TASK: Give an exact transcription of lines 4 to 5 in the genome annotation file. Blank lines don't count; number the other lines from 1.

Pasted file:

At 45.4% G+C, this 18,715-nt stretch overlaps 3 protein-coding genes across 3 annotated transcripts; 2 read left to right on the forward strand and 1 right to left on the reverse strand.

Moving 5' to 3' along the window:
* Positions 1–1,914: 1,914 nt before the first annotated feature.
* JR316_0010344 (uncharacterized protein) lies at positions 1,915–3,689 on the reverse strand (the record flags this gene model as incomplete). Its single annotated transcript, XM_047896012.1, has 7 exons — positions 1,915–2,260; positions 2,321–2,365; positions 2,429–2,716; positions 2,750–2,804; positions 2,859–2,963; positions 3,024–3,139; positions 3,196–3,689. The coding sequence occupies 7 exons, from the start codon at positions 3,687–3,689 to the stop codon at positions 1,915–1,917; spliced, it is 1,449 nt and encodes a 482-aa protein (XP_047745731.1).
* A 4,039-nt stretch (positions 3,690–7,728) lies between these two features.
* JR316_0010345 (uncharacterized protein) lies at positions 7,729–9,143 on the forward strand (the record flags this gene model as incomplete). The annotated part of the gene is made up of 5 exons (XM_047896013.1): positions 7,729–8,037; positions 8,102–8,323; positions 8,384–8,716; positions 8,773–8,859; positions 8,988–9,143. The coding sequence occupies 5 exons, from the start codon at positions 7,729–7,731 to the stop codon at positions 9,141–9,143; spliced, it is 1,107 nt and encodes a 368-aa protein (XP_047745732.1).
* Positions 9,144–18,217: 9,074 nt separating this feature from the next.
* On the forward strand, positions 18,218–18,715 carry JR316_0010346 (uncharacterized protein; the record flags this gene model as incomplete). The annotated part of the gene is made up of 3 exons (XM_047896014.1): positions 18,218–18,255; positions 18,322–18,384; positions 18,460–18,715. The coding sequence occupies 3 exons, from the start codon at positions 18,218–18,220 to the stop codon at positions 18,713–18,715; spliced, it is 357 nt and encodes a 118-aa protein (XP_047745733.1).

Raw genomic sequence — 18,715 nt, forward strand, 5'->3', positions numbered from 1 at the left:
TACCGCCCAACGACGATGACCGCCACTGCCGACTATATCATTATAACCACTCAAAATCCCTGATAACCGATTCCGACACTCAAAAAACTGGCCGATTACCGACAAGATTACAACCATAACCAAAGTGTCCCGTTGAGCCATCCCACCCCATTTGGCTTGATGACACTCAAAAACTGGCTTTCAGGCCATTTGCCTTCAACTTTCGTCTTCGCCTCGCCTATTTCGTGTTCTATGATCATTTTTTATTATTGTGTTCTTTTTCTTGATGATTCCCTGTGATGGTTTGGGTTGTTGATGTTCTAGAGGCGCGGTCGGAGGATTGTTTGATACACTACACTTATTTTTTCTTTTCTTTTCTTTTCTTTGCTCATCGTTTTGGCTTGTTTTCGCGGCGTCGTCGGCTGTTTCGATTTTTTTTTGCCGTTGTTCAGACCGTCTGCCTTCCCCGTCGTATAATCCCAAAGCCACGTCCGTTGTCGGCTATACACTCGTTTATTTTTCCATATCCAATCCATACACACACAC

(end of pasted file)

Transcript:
* JR316_0010344 (uncharacterized protein) lies at positions 1,915–3,689 on the reverse strand (the record flags this gene model as incomplete). Its single annotated transcript, XM_047896012.1, has 7 exons — positions 1,915–2,260; positions 2,321–2,365; positions 2,429–2,716; positions 2,750–2,804; positions 2,859–2,963; positions 3,024–3,139; positions 3,196–3,689. The coding sequence occupies 7 exons, from the start codon at positions 3,687–3,689 to the stop codon at positions 1,915–1,917; spliced, it is 1,449 nt and encodes a 482-aa protein (XP_047745731.1).
* A 4,039-nt stretch (positions 3,690–7,728) lies between these two features.